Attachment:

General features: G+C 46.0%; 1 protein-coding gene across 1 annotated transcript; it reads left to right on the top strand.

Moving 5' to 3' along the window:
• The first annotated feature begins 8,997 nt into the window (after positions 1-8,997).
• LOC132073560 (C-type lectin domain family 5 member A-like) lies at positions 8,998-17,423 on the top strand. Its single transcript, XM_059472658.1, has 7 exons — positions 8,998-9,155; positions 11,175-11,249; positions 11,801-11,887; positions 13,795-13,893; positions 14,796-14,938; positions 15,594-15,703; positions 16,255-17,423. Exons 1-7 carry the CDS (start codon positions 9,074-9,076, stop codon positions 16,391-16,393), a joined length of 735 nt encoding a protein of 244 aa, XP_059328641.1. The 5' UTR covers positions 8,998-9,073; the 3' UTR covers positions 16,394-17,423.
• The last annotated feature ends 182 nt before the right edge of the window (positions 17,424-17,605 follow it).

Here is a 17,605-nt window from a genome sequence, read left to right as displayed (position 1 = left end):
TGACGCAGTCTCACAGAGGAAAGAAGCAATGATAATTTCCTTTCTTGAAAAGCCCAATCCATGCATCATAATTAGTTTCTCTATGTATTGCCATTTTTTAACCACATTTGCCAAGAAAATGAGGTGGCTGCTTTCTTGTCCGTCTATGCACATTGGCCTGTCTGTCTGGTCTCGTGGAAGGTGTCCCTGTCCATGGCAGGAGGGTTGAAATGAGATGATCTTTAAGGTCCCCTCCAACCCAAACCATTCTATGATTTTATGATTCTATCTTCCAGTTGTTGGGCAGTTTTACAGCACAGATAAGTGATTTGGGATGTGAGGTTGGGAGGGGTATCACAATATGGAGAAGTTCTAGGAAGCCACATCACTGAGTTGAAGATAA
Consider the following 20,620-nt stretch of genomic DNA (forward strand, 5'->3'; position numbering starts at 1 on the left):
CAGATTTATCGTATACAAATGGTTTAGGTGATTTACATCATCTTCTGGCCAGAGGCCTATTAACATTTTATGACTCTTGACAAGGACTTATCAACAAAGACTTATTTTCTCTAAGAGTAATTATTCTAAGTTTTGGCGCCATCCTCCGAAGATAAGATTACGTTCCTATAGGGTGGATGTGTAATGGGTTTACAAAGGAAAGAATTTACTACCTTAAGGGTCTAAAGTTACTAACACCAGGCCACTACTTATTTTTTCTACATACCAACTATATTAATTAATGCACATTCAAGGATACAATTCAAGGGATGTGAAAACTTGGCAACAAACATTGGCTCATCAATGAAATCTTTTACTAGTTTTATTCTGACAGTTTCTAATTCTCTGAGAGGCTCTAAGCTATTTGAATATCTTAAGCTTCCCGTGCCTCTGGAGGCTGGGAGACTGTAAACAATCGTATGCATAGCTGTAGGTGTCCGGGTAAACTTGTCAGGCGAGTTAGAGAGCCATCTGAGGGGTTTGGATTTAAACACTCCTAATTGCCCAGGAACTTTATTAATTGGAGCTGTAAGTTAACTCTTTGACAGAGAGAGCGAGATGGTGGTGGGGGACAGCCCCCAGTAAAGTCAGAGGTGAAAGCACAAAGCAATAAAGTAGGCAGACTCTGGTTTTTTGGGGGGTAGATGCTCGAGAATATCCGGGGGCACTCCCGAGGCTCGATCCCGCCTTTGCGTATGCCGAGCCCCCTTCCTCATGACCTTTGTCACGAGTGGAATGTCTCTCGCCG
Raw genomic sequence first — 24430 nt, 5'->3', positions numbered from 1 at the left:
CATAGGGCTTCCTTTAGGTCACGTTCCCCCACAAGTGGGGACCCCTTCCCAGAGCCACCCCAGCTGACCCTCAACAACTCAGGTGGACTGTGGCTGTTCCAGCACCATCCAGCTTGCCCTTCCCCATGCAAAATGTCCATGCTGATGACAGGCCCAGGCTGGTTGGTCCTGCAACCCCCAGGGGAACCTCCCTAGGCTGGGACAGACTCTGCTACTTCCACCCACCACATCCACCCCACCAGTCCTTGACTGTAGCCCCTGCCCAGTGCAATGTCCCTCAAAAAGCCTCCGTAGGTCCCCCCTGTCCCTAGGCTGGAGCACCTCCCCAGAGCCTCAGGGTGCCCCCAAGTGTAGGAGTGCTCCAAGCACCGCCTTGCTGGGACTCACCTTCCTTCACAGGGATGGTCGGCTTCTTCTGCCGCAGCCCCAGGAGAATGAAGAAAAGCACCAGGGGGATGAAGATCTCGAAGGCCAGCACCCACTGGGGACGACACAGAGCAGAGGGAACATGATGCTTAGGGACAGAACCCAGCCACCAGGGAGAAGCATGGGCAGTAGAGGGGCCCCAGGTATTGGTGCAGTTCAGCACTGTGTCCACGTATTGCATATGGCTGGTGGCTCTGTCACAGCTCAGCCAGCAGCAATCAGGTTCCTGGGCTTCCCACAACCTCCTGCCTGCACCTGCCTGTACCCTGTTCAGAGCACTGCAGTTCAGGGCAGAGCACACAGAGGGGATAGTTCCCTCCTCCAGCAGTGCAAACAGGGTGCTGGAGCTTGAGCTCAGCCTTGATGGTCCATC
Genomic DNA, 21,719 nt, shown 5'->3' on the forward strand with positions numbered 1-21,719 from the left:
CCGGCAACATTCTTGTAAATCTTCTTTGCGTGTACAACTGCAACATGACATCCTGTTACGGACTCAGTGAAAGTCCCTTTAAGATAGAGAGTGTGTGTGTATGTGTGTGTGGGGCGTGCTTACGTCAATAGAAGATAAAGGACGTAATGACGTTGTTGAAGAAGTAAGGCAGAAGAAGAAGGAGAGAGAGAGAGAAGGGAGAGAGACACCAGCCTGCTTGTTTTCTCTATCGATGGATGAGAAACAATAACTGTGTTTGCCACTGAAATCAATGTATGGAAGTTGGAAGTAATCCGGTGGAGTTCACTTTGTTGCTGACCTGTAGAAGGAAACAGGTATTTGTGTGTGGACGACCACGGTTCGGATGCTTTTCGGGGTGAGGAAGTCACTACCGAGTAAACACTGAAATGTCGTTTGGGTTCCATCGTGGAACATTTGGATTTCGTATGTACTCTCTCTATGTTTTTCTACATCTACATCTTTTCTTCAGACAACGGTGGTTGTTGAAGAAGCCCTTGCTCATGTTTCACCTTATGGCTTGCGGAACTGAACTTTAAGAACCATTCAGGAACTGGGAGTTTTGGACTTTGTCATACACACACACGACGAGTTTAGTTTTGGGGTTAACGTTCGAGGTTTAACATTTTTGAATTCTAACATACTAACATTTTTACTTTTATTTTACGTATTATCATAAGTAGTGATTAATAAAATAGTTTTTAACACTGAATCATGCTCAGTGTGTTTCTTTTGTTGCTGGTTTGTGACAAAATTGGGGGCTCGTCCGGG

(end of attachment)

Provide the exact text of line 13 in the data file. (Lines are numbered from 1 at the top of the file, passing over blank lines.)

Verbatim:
CCGGCAACATTCTTGTAAATCTTCTTTGCGTGTACAACTGCAACATGACATCCTGTTACGGACTCAGTGAAAGTCCCTTTAAGATAGAGAGTGTGTGTGTATGTGTGTGTGGGGCGTGCTTACGTCAATAGAAGATAAAGGACGTAATGACGTTGTTGAAGAAGTAAGGCAGAAGAAGAAGGAGAGAGAGAGAGAAGGGAGAGAGACACCAGCCTGCTTGTTTTCTCTATCGATGGATGAGAAACAATAACTGTGTTTGCCACTGAAATCAATGTATGGAAGTTGGAAGTAATCCGGTGGAGTTCACTTTGTTGCTGACCTGTAGAAGGAAACAGGTATTTGTGTGTGGACGACCACGGTTCGGATGCTTTTCGGGGTGAGGAAGTCACTACCGAGTAAACACTGAAATGTCGTTTGGGTTCCATCGTGGAACATTTGGATTTCGTATGTACTCTCTCTATGTTTTTCTACATCTACATCTTTTCTTCAGACAACGGTGGTTGTTGAAGAAGCCCTTGCTCATGTTTCACCTTATGGCTTGCGGAACTGAACTTTAAGAACCATTCAGGAACTGGGAGTTTTGGACTTTGTCATACACACACACGACGAGTTTAGTTTTGGGGTTAACGTTCGAGGTTTAACATTTTTGAATTCTAACATACTAACATTTTTACTTTTATTTTACGTATTATCATAAGTAGTGATTAATAAAATAGTTTTTAACACTGAATCATGCTCAGTGTGTTTCTTTTGTTGCTGGTTTGTGACAAAATTGGGGGCTCGTCCGGG